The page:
After a few years of caution, U.S. family businesses are feeling optimistic and ready to grow again, according to PwC U.S.’s third Family Business Survey. Some 93 percent of U.S. family business owners feel confident about their future growth prospects, compared to 81 percent of family business owners globally.
That’s not to say it’s all smooth sailing.
The economy is still a key issue for family businesses in the coming year, with 68 percent saying market conditions are a primary concern. However, that’s down from 88 percent who were worried about market conditions in the prior survey two years ago.
In addition to greater optimism about external factors, family businesses in the U.S. also feel more confident about their internal operations, with more than three-fourths saying they plan to pass their business on to the next generation (up from 55 percent two years ago).
Although family businesses are planning growth, they’re not rushing into it but instead taking a long-term view. The majority (82 percent) say they plan to grow steadily over the next five years. Just 11 percent of businesses say they will grow quickly and aggressively.
Overall, however, family businesses are taking a more proactive stance seeking opportunities for growth. Companies in the study were focused on investing in innovation and expanding to international markets. More than half (58 percent) see innovation as key to growth, while almost half (47 percent) are expanding overseas, and 54 percent expect to do so in the future. This is a significant increase from the 30 percent who had plans to sell internationally two years ago.
What are the biggest challenges for family businesses, and how can they overcome them? PwC identified two key areas:
Talent Shortage – Both Internal and External
More than half (52 percent) say it’s hard to find employees with the skills they need to compete. Within the family, succession planning is a concern, with 50 percent worried that the next generation doesn’t have the skills or drive to lead the business going forward.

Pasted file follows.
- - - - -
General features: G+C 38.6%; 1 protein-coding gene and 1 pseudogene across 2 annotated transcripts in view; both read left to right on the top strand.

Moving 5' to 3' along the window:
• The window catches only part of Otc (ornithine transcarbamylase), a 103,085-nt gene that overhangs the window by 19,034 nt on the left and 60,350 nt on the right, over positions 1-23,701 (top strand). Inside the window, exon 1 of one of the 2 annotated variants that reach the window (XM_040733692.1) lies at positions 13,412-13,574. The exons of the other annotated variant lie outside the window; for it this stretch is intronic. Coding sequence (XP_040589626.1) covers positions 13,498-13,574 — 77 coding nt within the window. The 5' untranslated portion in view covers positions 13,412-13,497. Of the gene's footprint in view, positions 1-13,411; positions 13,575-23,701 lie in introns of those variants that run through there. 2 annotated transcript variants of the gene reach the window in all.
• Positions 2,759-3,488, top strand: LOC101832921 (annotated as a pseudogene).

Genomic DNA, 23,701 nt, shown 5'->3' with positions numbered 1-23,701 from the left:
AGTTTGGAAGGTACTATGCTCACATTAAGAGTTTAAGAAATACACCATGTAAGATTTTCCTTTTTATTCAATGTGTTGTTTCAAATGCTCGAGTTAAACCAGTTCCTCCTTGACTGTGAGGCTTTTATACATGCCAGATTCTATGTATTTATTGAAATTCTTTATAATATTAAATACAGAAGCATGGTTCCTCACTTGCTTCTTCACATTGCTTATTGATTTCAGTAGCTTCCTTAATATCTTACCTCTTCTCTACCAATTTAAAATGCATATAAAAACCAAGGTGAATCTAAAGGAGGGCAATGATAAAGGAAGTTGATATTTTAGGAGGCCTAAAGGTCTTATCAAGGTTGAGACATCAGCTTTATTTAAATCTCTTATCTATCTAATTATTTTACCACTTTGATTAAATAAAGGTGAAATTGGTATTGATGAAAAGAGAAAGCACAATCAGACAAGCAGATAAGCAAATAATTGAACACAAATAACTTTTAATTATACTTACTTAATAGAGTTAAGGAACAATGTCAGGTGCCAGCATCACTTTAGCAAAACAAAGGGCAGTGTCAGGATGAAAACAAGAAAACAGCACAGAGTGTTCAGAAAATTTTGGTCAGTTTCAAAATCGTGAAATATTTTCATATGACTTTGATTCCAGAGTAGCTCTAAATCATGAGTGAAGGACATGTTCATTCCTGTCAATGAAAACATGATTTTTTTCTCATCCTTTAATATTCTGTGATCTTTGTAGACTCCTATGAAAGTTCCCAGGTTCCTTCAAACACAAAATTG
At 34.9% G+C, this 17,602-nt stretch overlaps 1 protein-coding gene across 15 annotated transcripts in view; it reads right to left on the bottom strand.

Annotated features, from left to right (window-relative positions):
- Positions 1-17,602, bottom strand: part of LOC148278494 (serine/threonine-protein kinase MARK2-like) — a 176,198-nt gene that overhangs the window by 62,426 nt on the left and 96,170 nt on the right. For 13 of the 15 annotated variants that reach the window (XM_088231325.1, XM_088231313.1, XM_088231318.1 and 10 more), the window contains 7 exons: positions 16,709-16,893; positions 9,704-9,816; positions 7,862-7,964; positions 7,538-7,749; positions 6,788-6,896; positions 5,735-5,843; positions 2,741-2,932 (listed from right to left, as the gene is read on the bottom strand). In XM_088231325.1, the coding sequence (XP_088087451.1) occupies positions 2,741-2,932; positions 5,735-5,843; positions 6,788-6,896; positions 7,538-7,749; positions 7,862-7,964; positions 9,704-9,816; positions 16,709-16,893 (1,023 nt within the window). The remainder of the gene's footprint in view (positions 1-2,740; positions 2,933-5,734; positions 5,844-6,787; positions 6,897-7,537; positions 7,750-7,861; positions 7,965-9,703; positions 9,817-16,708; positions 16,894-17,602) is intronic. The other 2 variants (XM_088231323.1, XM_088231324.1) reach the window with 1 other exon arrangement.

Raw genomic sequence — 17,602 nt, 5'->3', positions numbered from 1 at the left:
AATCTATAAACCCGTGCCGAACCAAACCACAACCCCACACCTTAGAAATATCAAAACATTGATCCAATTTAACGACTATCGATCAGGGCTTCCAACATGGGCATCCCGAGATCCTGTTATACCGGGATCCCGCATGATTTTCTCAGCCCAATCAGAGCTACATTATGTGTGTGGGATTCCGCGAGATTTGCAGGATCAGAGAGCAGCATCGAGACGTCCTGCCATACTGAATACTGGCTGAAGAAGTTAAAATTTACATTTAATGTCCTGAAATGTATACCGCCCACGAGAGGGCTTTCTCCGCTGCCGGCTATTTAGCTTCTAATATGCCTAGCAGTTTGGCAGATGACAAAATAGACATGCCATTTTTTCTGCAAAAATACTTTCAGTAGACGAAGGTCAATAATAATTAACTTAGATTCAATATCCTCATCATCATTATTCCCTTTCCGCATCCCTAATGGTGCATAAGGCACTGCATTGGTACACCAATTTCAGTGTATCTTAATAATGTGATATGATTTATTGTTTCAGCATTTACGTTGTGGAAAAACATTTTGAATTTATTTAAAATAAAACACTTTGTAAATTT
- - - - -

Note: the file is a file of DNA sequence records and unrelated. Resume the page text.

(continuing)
What can they do?
Focus on grooming successors now. Succession planning is still a stumbling point for family businesses, with 38 percent of the survey respondents saying this is a major challenge for them. Develop a plan and work to ensure your family members will be ready to move into key positions when the time comes. If they don’t have the aptitude or desire, your plan should involve developing talent among non-family key employees or bringing in outside expertise.
Even among those family business owners who plan to pass ownership of the business on to their heirs, 24 percent say they will bring in outside management to help run the business.
Family business owners see technology as a double-edged sword. While technology has enabled many family businesses to scale and thrive, the rapid pace of change makes it hard to keep up. More than one-third (39 percent) say the need for new technology will be a substantial challenge for them over the next five years.
What can they do?
Take advantage of the younger generation’s natural relationship with technology. Groom in-house talent to keep up with technological change and learn the IT skills that will be needed to keep your business competitive in the future. Then give the younger family members the freedom to make real changes in how your business is run.
What challenges is your family business facing this year and beyond?
Farming Couple Photo via Shutterstock
I think family businesses can still expand. It’s just going to take some further adapting.
This line really concerns me:
“50 percent worried that the next generation doesn’t have the skills or drive to lead the business going forward.”
Is this because parents aren’t teaching their children or because children see the lifestyle up close and don’t want it for themselves?